Vitamins Reduce Heart Disease Risk

Advertisement

taking vitaminsNot only is it useful to maintain vitality and endurance, regular vitamin intake can prevent certain diseases. One of them is heart disease.

Vitamins are essential nutrients without calories and necessary for human metabolism. Vitamins can not be produced by the human body, but is obtained from daily food intake. The specific function of vitamin is as a cofactor (helper element) for enzymatic reactions.

Vitamins also play a role in other various body functions, including regeneration of the skin, eyesight, nervous system, immune system, and blood clotting. The body needs a different amount for each vitamin. Every person has different vitamin requirements.

Recent research shows that consuming multivitamins regularly may help women without cardiovascular disease to prevent heart attacks. However, the efficacy of vitamin pills does not appear to be influential in women who had suffered from heart disease. The study was conducted by Dr. Susanne Rautiainen and her colleagues at the Karolinska Institutet in Stockholm, Sweden.

These findings do not provide an answer to the question of whether vitamins are useful as a prevention of disease. “It’s important to remember that multivitamin users tend to be healthier in general. They usually will reduce smoking, more physically active, and have a healthy diet, ” says Rautiainen.

“Even if we have been controlled by a number of factors associated with healthy behaviors, we can not rule out the possibility that we can measure our healthy lifestyle through multivitamins consumptions,” she said. It is known that about half of U.S. adults are reported to take multivitamins regularly.

Rautiainen and her colleagues mentioned in the American Journal of Clinical Nutrition that in industrialized countries, the use of multivitamins is widespread. While the conventional wisdom in these countries state that taking vitamins can help prevent heart disease. The researchers revealed that in fact there is little evidence to support that claim.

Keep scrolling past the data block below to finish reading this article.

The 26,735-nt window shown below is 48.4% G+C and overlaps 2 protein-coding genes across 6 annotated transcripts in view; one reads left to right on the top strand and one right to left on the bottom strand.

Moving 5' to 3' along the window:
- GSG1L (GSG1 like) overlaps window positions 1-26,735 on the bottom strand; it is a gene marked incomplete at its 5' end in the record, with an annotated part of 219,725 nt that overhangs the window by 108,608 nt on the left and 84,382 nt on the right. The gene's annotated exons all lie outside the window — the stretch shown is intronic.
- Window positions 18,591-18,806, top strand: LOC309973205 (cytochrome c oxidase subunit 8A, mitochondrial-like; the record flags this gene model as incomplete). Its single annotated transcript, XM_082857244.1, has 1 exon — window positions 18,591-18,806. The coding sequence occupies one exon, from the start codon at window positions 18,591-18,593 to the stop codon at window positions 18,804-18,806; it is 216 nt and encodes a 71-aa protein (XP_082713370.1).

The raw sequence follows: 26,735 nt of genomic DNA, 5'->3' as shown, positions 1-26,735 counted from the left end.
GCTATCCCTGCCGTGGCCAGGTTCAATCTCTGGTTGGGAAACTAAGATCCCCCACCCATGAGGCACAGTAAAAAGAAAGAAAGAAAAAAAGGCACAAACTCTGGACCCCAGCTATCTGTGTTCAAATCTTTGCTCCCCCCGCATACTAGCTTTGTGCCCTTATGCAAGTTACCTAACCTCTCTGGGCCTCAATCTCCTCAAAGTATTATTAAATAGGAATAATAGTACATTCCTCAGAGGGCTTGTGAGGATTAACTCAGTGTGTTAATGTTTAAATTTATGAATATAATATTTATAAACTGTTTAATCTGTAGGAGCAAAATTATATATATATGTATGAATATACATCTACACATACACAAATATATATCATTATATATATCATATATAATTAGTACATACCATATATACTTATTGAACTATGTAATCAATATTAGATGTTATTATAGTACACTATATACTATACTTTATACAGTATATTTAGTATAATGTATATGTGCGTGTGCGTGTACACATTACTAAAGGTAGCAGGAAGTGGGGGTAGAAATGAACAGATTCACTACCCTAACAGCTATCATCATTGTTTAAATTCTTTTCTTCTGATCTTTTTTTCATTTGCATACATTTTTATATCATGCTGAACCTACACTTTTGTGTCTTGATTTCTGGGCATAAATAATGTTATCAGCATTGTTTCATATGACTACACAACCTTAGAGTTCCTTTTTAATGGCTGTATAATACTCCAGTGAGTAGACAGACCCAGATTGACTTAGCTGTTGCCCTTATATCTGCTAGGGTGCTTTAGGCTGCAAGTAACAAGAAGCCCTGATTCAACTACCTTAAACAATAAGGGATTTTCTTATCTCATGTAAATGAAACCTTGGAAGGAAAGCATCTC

To determine the relationship between the use of vitamins and heart disease in women, Rautiainen and her team included 31,671 women without a history of heart disease and 2,262 women who did have heart disease in the last 10 years. The women were aged between 49 to 83 years old in the early days of research, and about 60 percent in each group used several types of the same dietary supplement.

During the observed time period, 932 heart attacks occurred in the group of women with no history of heart disease, while 269 women with heart disease also had a heart attack. Among the women who initially did not have heart disease and do not take dietary supplements, 3.4 percent of them had a heart attack, compared with 2.6 percent of women who took multivitamins plus other supplements.

The risk of heart attack is about 27 percent lower for women who take vitamins. Meanwhile, among women with heart disease, 13 percent of which do not take vitamins had a heart attack, compared with 14 percent of women who took multivitamins. This result could have been due to coincidence though.

For women without heart disease at the beginning of the study, taking multivitamins less than five years can reduce the risk of heart attack by 18 percent compared with non-users of supplements. While users of vitamins for 10 years or more will reduce the risk by 41 percent.

Previously, other studies also produced similar findings that the consumption of vitamins prevent heart disease. Heart health, as you often hear, depends on the decrease in bad cholesterol (LDL) and increase good cholesterol (HDL). But now, the recommendations are not that simple.

Recent findings indicate that bad cholesterol is part of a dual action. And vitamin tablets, according to the findings of this study, can be used as a new treatment for heart disease. The researchers found that LDL has a twin brother known as lipoprotein (a), which can increase the risk of heart disease. Having LDL and Lp (a) would double the risk and increase the risk of clogged arteries.

Source: Reuters

Advertisement